Februar 18, 2016

Petrolicious Review

Benjamin Shahrabani's review from Petrolicious on February 18, 2016:

The finest books boast well-written stories, but to rise to the top, even the best writing needs to have great design to back it up. Think back to the last good book that you read. It doesn’t matter what the subject was, but chances are that you don’t know what the font was, or even remember many details of what the page design looked lik… or how the chapters might have been arranged. Good book design is something you would probably never notice unless it did not exist.

They say, "don't judge a book by its cover," but that is exactly how Carrera 2.7: 1974-1976 and Aston Martin DBR9: The Definitive History should be judged—both the titles and their superb construction tell you exactly what's inside them. These books work!

The legendary Porsche 911 Carrera RS of 1973 resulted from the factory's realization that the weight of its 2.4-liter 911S production model was holding back its development potential for racing. Therefore, the company decided to build and homologate a special lightweight variant for Group 4 GT competition purposes. Demand quickly overwhelmed the initial supply, and although 500 units were initially planned, production ceased after 1,580 units had been produced by the time production ceased in July 1973.

For 1974, newly enacted safety standards in the United States, one of the company’s largest markets, heralded the end of the “long-hood” chassis. The new “G-prefix” series of that year brought with it a shortened hood, impact bumpers, revised lighting, and a plethora of other changes. The Carrera name continued on Porsche’s top-of-the-range model, and a limited number of high-performance lightweight Carreras emerged from 1974-1976 for European markets only.

While never branded an RS by Porsche’s marketing department, these "Euro Carreras",  as they came to be known, retained the legendary Type 911/83 2.7-liter, 210 hp engine with Bosch mechanical fuel injection, the same engine as fitted to the legendary 1973 Carrera RS. However, following in the footsteps of its iconic predecessor was always going to be a tough act to follow—and for a long while the model was misunderstood.

If you’re going to write another Porsche book, it better be something different, and author Ryan Snodgrass has done just that, focusing on just the single model of car stated in the title of his book, Carrera 2.7: 1974-1976. No significant or focused book has ever been written on the ‘impact bumper’ 911 models before, and it was the author’s complete restoration of one of these rare models back to original factory specification that inspired this book.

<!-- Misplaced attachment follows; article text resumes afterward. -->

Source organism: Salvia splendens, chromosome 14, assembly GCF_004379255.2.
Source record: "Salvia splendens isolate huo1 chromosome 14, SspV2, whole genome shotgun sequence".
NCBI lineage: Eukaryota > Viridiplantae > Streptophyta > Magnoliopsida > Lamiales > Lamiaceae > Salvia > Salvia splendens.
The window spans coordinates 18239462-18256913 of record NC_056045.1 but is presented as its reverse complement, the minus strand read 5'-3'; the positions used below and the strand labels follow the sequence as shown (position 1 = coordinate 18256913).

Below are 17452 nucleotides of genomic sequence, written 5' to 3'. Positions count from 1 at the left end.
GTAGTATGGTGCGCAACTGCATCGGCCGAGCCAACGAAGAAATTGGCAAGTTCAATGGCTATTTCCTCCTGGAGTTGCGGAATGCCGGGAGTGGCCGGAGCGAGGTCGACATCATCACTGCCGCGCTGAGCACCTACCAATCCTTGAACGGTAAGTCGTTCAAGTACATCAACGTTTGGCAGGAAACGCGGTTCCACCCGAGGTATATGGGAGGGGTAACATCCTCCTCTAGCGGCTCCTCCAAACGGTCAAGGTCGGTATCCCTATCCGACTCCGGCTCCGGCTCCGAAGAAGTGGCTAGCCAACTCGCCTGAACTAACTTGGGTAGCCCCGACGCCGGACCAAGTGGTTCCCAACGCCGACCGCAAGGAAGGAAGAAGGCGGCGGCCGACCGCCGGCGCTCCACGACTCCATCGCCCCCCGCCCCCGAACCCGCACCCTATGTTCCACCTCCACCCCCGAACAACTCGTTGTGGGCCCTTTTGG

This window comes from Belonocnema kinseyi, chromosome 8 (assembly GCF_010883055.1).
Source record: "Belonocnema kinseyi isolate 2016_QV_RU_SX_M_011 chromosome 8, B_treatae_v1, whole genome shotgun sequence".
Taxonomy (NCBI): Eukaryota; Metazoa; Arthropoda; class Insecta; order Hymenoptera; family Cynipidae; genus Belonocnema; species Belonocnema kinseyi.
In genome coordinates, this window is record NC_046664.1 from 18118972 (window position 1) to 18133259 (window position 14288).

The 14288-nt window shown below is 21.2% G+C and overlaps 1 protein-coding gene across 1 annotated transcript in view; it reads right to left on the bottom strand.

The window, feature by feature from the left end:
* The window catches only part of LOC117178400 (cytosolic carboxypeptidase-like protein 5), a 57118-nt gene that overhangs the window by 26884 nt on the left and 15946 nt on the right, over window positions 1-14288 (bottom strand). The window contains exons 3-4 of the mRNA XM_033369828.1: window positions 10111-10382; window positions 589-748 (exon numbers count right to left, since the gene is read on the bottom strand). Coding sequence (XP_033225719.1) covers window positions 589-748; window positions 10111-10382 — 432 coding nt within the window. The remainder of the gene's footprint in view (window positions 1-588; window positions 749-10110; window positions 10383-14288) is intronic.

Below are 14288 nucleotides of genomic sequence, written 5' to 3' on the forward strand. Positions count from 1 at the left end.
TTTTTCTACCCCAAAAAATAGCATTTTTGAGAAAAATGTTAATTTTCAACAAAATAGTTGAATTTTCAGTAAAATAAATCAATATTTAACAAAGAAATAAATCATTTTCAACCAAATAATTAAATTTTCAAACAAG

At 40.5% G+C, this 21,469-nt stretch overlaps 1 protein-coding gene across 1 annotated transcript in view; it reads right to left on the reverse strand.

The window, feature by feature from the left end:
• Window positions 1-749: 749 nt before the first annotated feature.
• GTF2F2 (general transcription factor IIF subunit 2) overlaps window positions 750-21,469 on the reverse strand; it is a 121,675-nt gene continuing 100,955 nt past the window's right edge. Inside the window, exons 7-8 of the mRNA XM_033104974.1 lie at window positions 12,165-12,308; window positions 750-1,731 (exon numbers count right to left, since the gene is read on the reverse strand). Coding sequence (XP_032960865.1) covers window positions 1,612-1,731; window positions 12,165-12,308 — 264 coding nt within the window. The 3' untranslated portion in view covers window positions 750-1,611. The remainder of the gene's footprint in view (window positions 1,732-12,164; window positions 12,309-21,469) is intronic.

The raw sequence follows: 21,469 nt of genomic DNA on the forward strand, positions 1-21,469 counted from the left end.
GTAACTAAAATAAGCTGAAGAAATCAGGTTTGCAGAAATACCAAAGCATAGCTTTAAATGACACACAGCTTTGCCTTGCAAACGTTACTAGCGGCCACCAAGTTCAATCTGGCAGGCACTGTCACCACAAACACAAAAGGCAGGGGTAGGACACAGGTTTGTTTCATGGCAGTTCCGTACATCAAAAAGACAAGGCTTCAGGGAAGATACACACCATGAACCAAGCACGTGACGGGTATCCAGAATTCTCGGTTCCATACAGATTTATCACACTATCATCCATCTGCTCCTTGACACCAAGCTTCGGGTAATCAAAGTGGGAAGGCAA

The result is a very engaging story, and much, much more than just an A to Z compilation of previously known information.

Yes, it has all the de rigueur niceties we would expect and more—detailed photographs, competition history, insights into factory production, technical drawings, and special appendixes for instance, but the author has clearly found a higher level.

Through time spent with the Porsche factory, private collections and archives, as well as countless hours interviewing people directly involved with the cars, he has written a book of almost unprecedented breadth, along the way unearthing many photographs and materials, much of what must be new to the record. A two-page spread early on, located on page–nine of King Hussein of Jordan trading both his 904 and 908 to the Porsche factory for a brand new 1974 Carrera 2.7 surely must be one of them and literally had me in awe. Other wonderful details abound such as in the “body” chapter of the book - the color reproduction and filtering of colors to resemble the actual colors available in period are simply incredible, and must have taken days. 

Snodgrass is not only a Porsche enthusiast, but has also owned and restored a 2.7 Carrera, so his writing is informed by experience in ownership and restoration. He has made an immense effort to paint the complete story by undertaking a level of research rarely seen, the best comparison being the fabledCarrera RS book by Dr. Thomas Gruber and Dr. Georg Konradsheim.

The car is misunderstood no longer, and the relative rarity of the 2.7-engined Carrera, with less than 1,550 cars produced from 1974-1976, has brought a corresponding rise in prices as well as a renewed appreciation in the model. This is a reference book (and much of it applies to the early 930 Turbos) that should be on any Porsche enthusiast’s bookshelf. It’s inexpensive for what you get…